Body-composition predictors of mortality in women aged ≥ 75 y: data from a large population-based cohort study with a 17-y follow-up.Am J Clin Nutr 2014; 100(5):1352-60AJ
The role of body composition as a risk factor for death remains controversial in older persons.
We determined the role of body-composition variables in mortality in older women.
Longitudinal analyses were performed in a prospective cohort study of older women. Participants were 4574 community-dwelling women aged ≥ 75 y at the baseline visit (between January 1992 and April 1994). Several body-composition variables were assessed by using anthropometric measures and dual-energy X-ray absorptiometry at the baseline visit. The main outcome was overall mortality. Body-composition variables were body mass index (BMI; in kg/m(2)), hip circumference, waist circumference, waist-to-hip ratio, fat mass/height(2), lean mass/height(2), percentage of fat mass, percentage of lean mass, and the lean mass:fat mass ratio.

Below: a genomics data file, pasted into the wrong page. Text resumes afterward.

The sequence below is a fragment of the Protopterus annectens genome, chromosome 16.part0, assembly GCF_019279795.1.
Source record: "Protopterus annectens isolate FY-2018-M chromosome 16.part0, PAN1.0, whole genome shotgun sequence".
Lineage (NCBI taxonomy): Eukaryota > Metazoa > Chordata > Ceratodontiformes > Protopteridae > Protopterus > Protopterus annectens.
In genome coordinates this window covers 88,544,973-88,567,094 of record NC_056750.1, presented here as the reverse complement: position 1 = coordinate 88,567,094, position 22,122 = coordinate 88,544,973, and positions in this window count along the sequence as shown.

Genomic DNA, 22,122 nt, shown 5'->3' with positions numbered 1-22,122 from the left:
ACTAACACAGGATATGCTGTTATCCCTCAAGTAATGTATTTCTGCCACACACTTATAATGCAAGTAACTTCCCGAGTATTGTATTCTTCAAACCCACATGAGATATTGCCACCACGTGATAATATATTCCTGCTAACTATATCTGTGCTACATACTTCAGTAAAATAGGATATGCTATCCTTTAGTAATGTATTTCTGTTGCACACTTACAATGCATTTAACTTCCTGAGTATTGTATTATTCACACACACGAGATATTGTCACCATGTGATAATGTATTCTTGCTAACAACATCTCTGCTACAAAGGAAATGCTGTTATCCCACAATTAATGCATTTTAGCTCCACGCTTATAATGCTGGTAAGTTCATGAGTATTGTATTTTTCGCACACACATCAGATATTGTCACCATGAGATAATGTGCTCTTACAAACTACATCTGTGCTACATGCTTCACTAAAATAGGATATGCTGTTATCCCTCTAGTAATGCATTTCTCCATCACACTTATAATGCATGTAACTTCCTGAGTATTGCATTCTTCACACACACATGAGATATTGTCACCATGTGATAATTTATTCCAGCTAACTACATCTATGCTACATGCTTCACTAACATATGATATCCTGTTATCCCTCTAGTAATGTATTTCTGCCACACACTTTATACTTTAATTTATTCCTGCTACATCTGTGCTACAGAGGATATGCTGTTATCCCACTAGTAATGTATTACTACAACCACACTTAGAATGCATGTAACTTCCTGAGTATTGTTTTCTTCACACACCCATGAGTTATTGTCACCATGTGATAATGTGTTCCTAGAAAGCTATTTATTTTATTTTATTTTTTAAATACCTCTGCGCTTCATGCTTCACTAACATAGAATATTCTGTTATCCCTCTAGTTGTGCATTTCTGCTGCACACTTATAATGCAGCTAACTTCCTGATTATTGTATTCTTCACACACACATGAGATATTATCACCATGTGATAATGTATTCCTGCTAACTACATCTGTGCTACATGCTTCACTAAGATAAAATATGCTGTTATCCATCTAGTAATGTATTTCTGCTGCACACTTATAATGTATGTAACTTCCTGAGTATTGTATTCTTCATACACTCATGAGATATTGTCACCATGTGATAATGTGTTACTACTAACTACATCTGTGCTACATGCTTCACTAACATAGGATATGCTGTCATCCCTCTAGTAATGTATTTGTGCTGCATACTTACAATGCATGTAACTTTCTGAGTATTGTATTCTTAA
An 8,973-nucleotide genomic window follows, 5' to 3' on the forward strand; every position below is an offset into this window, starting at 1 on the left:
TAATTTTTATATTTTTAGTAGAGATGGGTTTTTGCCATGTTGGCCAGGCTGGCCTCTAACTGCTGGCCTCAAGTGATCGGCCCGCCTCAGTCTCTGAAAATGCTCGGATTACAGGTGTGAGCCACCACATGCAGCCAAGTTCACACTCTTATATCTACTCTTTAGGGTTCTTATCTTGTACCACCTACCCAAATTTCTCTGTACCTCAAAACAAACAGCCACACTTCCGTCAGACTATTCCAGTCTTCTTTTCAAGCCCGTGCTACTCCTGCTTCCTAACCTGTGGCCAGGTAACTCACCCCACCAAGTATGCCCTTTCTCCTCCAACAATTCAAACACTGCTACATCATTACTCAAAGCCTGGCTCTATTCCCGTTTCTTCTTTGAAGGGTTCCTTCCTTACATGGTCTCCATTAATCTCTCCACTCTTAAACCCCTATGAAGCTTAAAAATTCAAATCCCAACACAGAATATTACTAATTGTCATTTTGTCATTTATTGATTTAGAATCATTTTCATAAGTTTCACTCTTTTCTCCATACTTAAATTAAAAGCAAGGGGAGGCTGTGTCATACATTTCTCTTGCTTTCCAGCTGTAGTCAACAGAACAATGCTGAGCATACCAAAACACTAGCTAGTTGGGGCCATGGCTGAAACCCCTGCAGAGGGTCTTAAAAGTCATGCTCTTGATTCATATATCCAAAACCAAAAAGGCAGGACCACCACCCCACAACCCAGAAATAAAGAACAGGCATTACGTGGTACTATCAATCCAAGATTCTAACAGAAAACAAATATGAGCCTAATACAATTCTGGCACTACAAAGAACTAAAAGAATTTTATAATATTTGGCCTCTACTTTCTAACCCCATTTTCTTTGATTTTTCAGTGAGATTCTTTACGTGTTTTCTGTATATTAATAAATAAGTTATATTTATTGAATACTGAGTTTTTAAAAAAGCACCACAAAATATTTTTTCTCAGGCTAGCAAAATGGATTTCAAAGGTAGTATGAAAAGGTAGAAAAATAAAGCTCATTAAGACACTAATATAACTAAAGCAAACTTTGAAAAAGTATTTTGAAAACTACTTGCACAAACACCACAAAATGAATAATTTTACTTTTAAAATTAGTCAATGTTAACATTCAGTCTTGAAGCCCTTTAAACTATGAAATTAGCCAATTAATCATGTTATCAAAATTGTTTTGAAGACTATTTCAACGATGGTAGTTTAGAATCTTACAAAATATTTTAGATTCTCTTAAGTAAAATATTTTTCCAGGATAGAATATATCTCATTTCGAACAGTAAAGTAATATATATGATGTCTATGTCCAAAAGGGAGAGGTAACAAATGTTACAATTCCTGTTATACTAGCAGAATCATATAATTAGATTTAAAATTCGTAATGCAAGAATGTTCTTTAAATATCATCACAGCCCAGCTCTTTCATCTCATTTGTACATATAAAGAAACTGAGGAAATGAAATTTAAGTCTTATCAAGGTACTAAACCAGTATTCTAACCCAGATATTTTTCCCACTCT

The mean (± SD) age at baseline was 80.2 ± 3.8 y. During the 17.7 y (IQR: 17.2-18.1 y) of follow-up, 2876 women died. U-shaped in crude analyses and reversed J-shaped relations in adjusted analyses between BMI, hip and waist circumferences, fat mass/height(2), and risk of death were shown. Adjusted risk of death was significantly higher in participants with BMI ≤ 24.6 and fat mass/height(2) ≤ 8.2 kg/m(2). There was a negative linear association between fat mass (%) and risk of death: a 10% increase in fat mass was associated with a 12% reduction of mortality risk (adjusted HR: 0.88; 95% CI: 0.84, 0.92; P < 0.001). Linear and statistically significant relations were shown between lean mass/height(2) and risk of death in crude but not adjusted analyses.
Risk of mortality was consistently higher in older women with low adiposity. No lean mass indicator was associated with risk of death. Clinicians should be alerted by low adiposity in older women.